When Frank Welsh wrote his outstanding one-volume history of Hong Kong, he titled it “A Borrowed Place.” In I Like Hong Kong… Art and Deterritorialization, Frank Vigneron, an Associate Professor in the Department of Fine Arts of the Chinese University of Hong Kong, continues that theme of borrowings, but places it at the center of the dynamic culture and art world of that tiny island that thrives at the crossroads of commerce and communication. “Does a Hong Kong cultural identity really stem from the cliché of ‘East meets West,’ which has been strongly attached to the idea most people have had of Hong Kong for decades, or is it exclusively the product of a Chinese background only masked by British colonization?” Vigneron asks, only to answer “neither!” Instead, Vigneron builds a compelling philosophical case that Hong Kong is a model case of true hybridization in which cultural elements lose their territorial context, that is, they become “deterritorialized.” Both a description of Hong Kong’s contemporary art scene and a manifesto for how that artwork could provide a solution to the world’s global tensions, I Like Hong Kong… promises, and delivers.
Vigneron insists that he’s not anti-globalization. He only wants a different kind of globalization, in which dominant countries no longer erase smaller, local cultures in a relentless cycle of “cultural leveling.” Rather than continue what economists call “late capitalism,” Vigneron calls for a new kind of humanism that recognizes the reality and vitality of the hybridization process that already takes place as cultures bump up against one another in an ever-shrinking world.
For Vigneron, Hong Kong provides the perfect laboratory in which to view how this hybridization works. Both simultaneously in and out of Chinese culture and language, Hong Kong inhabitants live under a “localized diaspora” of tensions and uncertainty. To assemble his argument, Vigneron calls on an army of philosophical heavy hitters. Jacques Lacan, Ferdinand de Saussure, and Julia Kristeva come to his aid in the name of sharpening a point on linguistics, just one example of the complexity and subtlety of Vigneron’s ideas. I Like Hong Kong… is not an easy read, but an essential one if you hope to understand fully the state of contemporary international art. Vigneron leavens this critical heaviness with a lightness of tone and a quirky sense of fun, such as his taking his title from a 1960s pop song performed by singer-actress Rebecca Pan. In that sense, Vigneron’s own writing is a hybridization of academia and, for lack of a better phrase, real life.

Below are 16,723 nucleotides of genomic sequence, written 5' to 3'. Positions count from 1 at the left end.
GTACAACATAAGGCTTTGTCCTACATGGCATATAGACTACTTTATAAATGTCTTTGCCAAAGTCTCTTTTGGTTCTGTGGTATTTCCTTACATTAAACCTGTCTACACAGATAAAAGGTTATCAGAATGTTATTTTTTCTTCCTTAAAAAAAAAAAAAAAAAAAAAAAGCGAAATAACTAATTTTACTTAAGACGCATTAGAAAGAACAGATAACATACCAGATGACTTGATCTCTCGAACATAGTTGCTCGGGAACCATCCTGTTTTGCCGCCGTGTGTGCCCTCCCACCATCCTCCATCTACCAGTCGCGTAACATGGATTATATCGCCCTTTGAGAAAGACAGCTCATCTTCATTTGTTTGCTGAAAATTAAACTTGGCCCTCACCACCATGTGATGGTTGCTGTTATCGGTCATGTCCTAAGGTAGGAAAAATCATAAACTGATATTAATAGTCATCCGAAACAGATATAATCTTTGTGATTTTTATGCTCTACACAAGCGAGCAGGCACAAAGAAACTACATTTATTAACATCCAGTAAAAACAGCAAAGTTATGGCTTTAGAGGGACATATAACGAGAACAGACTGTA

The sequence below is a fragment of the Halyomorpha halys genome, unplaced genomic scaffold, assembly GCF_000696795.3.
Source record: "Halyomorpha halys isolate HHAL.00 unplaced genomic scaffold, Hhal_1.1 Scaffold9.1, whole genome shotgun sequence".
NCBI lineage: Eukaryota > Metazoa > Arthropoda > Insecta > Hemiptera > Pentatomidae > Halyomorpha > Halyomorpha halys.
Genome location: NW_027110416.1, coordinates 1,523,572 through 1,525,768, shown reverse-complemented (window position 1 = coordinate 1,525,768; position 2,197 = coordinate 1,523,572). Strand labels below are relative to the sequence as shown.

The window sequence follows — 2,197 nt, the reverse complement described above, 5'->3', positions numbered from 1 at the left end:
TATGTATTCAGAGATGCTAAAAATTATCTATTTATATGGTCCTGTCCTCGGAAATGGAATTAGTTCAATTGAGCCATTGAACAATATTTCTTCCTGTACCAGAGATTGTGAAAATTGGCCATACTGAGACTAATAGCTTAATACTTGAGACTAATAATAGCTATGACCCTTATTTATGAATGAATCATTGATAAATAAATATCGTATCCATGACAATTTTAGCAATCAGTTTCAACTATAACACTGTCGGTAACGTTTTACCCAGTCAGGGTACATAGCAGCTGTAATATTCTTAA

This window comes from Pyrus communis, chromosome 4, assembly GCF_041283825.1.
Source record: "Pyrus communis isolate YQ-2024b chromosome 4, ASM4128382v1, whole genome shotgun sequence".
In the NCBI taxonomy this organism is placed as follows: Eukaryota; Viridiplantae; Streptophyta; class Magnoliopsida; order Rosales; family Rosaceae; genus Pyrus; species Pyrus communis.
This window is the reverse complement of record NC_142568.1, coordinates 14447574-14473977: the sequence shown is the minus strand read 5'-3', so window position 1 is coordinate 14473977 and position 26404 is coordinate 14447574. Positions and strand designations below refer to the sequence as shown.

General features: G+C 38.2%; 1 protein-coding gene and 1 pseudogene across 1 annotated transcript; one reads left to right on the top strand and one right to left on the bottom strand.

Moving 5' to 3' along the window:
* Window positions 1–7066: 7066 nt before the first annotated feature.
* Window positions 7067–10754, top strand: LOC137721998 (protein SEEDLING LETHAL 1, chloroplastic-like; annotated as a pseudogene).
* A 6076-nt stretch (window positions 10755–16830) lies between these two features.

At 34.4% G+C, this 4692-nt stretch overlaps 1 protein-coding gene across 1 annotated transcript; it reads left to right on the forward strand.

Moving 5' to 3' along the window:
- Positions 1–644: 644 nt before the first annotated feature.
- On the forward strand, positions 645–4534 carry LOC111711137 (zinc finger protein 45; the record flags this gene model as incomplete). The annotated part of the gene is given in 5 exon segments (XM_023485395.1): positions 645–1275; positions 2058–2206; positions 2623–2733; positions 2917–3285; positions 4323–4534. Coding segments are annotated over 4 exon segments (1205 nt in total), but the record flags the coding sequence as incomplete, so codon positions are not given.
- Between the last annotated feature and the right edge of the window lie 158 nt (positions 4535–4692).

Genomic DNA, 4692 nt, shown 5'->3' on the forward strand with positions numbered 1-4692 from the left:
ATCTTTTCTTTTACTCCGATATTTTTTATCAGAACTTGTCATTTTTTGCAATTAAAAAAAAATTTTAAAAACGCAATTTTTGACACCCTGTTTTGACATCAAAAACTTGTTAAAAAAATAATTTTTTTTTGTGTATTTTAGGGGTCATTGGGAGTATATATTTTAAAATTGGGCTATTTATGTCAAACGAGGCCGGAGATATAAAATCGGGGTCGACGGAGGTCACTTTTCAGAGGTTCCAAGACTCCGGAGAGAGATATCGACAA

From an art history perspective, Vigneron hits his stride when he discusses his idea of deterritorialization. Vigneron points to examples of Chinese and Hong Kong artists labeled as pseudo-European for using chiaroscuro and perspective, as if the Renaissance trademarked those tools. Who “owns” those concepts? Why do we think anyone does? “Cultural hybridization in the domain of visual arts makes the life of art historians and teachers quite complicated,” Vigneron admits, “as they are still too often asked to classify artists into neatly packaged categories, if only to make their teaching better structured and therefore more easily digestible for their students.” The cost of that convenience, however, is a labeling that too often becomes a mislabeling. Vigneron wonders why Mark Rothko, for example, so often earns the tag of a “Zen” artist. “This reading of Rothko as ‘Zen art’ is far-fetched since his work relied on a Platonist view of the artwork as representing an idea,” Vigneron complains, whereas true Zen is truly idea-less. Vigneron sees all artwork “trapped in this discourse about East and West,” when instead there should be a merging—a hybrid—of the two when speaking of either. Talk about art should never know boundaries, as art itself is boundless. The work of Chinese artist Cindy Ng Sio-Ieng, such as her digital photograph of flowing ink in action titled Ink 9852 (shown above), embodies this free-flow of ideas. Like ink moving across a page, art ideas move across the globe uncontrollably. All we can do is watch and wonder and accept.
“When one gets involved, as both actor and observer, in the development and the actualization of such a unique local environment as the one of Hong Kong,” Vigneron concludes, “it is very difficult not to see in it a possible solution to the cultural and political woes of other regions of the world.” Tiny Hong Kong thus becomes a shining city on a hill serving as a beacon for the rest of the world to follow. The hybrid model of culture may need to become the standard operating system for the world if we hope to understand one another well enough not to want to eradicate one another. It seems like a lot to ask of a small country or even of as big a part of life as art, but I Like Hong Kong… will strengthen your faith that in culture may lie our collective salvation.
[Image: Cindy Ng Sio-Ieng. Ink 9852. Digital photography. 70 x 50 cm. 2010.]